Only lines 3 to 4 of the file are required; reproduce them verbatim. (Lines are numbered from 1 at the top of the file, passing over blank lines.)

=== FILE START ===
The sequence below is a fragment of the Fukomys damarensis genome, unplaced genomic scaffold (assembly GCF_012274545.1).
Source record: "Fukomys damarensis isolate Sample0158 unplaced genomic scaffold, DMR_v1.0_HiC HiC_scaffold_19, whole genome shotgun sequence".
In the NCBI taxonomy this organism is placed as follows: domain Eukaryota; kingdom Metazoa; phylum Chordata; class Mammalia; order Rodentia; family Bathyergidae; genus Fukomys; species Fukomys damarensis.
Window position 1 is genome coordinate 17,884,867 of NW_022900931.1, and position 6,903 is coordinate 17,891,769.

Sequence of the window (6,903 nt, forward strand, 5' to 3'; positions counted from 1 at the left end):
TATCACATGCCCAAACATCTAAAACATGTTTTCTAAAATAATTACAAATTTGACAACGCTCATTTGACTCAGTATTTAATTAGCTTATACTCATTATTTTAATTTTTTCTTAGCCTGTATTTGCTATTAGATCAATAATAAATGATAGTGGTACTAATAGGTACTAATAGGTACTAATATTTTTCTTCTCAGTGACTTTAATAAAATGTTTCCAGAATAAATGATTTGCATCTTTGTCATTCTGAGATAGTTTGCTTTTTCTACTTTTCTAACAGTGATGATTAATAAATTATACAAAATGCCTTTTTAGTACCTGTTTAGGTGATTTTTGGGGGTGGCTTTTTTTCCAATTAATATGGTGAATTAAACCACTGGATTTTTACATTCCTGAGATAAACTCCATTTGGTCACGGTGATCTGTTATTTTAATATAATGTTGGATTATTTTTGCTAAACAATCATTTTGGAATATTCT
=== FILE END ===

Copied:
In the NCBI taxonomy this organism is placed as follows: domain Eukaryota; kingdom Metazoa; phylum Chordata; class Mammalia; order Rodentia; family Bathyergidae; genus Fukomys; species Fukomys damarensis.
Window position 1 is genome coordinate 17,884,867 of NW_022900931.1, and position 6,903 is coordinate 17,891,769.